Florian Haas

* 1961 in Freiburg im Breisgau, GER
lives in Frankfurt am Main

High-rises shape the face of Frankfurt and are also an important symbol of the city’s identity. The banking district, with its striking tower skyline, which locals term lovingly or derogatorily “Mainhattan” represents one of two things, depending on your own attitude: the city’s prosperity and future outlook, or the conscious destruction of an entire district in favor of investors’ unbridled thirst for profits. During the recent banking crises it was the Frankfurt high-rises that tended to be used by TV stations as the image symbolizing the opaque and in part criminal banking industry.

In the form of a huge wallpaper image, Florian Haas has created a contemporary history painting for the exhibition – composed of a view of the city of Frankfurt and a series of political and social allusions. He has reconstructed well-known high-rises from bones and skulls, and the buildings are populated by cripples, skeletons and curious creatures. They demonstrate, among other things against finance capital and the surveillance society, or try their hand as acrobats or gardeners at worshipping or growing money. In the guise of Uncle Sam, Haas refers to the activities of the National Security Agency (NSA). The latter is said to have monitored German Internet traffic primarily from a base in Frankfurt.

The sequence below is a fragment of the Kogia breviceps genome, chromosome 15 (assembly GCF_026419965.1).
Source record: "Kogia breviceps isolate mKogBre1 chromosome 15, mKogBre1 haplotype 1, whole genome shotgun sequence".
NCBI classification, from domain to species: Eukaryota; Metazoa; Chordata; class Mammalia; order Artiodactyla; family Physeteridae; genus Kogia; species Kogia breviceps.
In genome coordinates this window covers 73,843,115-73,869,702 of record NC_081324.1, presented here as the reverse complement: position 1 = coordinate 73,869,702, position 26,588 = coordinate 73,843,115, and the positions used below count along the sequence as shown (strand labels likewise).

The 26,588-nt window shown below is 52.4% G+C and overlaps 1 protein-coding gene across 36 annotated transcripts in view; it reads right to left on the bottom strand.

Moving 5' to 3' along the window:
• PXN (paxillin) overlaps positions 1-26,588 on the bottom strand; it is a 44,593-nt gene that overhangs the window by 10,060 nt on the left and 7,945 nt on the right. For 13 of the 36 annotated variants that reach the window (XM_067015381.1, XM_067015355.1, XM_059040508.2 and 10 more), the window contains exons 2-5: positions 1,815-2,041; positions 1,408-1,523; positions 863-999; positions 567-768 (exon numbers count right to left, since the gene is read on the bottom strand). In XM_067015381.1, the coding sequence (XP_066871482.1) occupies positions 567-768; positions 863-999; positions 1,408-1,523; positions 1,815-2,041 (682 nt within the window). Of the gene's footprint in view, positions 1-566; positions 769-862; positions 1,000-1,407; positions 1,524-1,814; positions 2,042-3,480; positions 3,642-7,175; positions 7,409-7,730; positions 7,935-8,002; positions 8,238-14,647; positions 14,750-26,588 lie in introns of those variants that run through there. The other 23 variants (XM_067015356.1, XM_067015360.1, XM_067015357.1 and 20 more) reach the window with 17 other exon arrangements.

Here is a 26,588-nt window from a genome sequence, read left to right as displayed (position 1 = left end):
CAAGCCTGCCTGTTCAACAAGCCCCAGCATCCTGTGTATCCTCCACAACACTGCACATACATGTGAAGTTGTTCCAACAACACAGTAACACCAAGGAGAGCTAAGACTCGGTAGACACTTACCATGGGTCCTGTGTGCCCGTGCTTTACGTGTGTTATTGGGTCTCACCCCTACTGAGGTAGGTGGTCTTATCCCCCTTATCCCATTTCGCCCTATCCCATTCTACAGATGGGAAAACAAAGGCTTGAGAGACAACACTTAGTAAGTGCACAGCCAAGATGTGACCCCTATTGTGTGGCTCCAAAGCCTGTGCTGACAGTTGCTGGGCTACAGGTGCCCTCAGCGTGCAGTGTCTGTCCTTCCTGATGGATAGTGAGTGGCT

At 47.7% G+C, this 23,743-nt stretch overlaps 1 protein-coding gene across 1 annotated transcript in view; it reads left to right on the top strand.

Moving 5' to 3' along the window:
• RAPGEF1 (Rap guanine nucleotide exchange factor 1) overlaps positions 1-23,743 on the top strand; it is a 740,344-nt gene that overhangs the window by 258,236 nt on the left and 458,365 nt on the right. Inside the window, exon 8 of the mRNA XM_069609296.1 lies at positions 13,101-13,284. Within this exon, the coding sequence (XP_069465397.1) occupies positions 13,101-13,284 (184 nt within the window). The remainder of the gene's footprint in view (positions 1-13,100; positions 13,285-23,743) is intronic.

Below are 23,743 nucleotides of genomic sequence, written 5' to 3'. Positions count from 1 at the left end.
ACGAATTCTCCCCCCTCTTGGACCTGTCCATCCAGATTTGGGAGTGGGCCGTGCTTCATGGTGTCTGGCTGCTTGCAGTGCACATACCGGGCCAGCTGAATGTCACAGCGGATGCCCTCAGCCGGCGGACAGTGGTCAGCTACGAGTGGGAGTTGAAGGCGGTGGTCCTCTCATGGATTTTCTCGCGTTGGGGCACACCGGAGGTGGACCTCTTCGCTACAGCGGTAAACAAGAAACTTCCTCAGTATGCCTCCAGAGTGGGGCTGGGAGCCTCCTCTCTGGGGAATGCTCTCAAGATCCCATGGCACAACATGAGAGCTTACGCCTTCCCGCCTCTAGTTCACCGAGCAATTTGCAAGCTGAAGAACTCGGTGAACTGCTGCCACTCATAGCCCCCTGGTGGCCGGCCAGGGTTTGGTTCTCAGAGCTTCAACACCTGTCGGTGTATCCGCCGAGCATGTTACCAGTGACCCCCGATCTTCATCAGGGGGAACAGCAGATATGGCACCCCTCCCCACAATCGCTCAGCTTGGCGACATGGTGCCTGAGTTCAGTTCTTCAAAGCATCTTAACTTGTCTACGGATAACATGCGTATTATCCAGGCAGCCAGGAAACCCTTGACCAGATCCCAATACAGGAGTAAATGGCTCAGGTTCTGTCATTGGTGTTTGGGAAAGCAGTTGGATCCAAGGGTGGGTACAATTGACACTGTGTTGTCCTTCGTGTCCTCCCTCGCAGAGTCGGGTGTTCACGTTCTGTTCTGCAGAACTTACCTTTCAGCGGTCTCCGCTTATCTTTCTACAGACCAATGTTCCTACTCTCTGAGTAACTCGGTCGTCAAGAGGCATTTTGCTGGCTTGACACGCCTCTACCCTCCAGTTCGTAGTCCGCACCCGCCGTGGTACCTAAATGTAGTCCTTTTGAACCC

Frankfurter Kunstverein

Frankfurter Totentanz, 2015
VG Bild-Kunst, Bonn 2015
Courtesy the artist